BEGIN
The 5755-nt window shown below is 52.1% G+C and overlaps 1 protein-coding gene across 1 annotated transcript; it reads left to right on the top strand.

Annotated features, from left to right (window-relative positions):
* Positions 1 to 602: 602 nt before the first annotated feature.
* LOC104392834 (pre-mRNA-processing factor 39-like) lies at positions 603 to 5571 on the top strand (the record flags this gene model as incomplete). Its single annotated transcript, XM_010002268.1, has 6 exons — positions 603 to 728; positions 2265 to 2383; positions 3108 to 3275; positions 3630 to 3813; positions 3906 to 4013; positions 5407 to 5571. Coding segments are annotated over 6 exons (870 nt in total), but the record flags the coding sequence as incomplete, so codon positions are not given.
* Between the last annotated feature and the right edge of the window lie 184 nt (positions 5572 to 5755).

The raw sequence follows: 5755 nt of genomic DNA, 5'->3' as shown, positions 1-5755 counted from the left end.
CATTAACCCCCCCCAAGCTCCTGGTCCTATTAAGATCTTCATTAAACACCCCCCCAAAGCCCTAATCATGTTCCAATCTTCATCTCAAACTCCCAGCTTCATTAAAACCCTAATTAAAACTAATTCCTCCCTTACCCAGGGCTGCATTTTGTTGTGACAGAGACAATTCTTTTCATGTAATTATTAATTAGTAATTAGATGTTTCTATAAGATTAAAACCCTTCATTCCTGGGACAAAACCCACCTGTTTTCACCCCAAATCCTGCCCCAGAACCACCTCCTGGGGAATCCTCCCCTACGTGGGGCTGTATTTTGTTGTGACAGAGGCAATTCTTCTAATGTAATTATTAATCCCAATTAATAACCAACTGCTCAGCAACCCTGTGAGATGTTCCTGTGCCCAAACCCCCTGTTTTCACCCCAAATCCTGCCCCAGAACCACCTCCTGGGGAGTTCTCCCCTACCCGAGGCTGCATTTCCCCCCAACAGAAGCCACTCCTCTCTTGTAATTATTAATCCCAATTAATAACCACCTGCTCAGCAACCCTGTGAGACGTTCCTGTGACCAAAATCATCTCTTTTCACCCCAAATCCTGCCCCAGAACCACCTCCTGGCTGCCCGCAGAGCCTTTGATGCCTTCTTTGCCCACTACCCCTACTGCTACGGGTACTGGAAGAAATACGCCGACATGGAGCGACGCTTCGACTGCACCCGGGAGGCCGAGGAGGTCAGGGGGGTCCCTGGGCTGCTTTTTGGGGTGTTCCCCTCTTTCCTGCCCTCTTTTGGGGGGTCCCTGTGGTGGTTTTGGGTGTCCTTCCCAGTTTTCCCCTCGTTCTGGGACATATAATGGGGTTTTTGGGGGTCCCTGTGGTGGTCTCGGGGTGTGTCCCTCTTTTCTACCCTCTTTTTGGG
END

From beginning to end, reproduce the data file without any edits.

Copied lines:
The 5755-nt window shown below is 52.1% G+C and overlaps 1 protein-coding gene across 1 annotated transcript; it reads left to right on the top strand.

Annotated features, from left to right (window-relative positions):
* Positions 1 to 602: 602 nt before the first annotated feature.
* LOC104392834 (pre-mRNA-processing factor 39-like) lies at positions 603 to 5571 on the top strand (the record flags this gene model as incomplete). Its single annotated transcript, XM_010002268.1, has 6 exons — positions 603 to 728; positions 2265 to 2383; positions 3108 to 3275; positions 3630 to 3813; positions 3906 to 4013; positions 5407 to 5571. Coding segments are annotated over 6 exons (870 nt in total), but the record flags the coding sequence as incomplete, so codon positions are not given.
* Between the last annotated feature and the right edge of the window lie 184 nt (positions 5572 to 5755).

The raw sequence follows: 5755 nt of genomic DNA, 5'->3' as shown, positions 1-5755 counted from the left end.
CATTAACCCCCCCCAAGCTCCTGGTCCTATTAAGATCTTCATTAAACACCCCCCCAAAGCCCTAATCATGTTCCAATCTTCATCTCAAACTCCCAGCTTCATTAAAACCCTAATTAAAACTAATTCCTCCCTTACCCAGGGCTGCATTTTGTTGTGACAGAGACAATTCTTTTCATGTAATTATTAATTAGTAATTAGATGTTTCTATAAGATTAAAACCCTTCATTCCTGGGACAAAACCCACCTGTTTTCACCCCAAATCCTGCCCCAGAACCACCTCCTGGGGAATCCTCCCCTACGTGGGGCTGTATTTTGTTGTGACAGAGGCAATTCTTCTAATGTAATTATTAATCCCAATTAATAACCAACTGCTCAGCAACCCTGTGAGATGTTCCTGTGCCCAAACCCCCTGTTTTCACCCCAAATCCTGCCCCAGAACCACCTCCTGGGGAGTTCTCCCCTACCCGAGGCTGCATTTCCCCCCAACAGAAGCCACTCCTCTCTTGTAATTATTAATCCCAATTAATAACCACCTGCTCAGCAACCCTGTGAGACGTTCCTGTGACCAAAATCATCTCTTTTCACCCCAAATCCTGCCCCAGAACCACCTCCTGGCTGCCCGCAGAGCCTTTGATGCCTTCTTTGCCCACTACCCCTACTGCTACGGGTACTGGAAGAAATACGCCGACATGGAGCGACGCTTCGACTGCACCCGGGAGGCCGAGGAGGTCAGGGGGGTCCCTGGGCTGCTTTTTGGGGTGTTCCCCTCTTTCCTGCCCTCTTTTGGGGGGTCCCTGTGGTGGTTTTGGGTGTCCTTCCCAGTTTTCCCCTCGTTCTGGGACATATAATGGGGTTTTTGGGGGTCCCTGTGGTGGTCTCGGGGTGTGTCCCTCTTTTCTACCCTCTTTTTGGG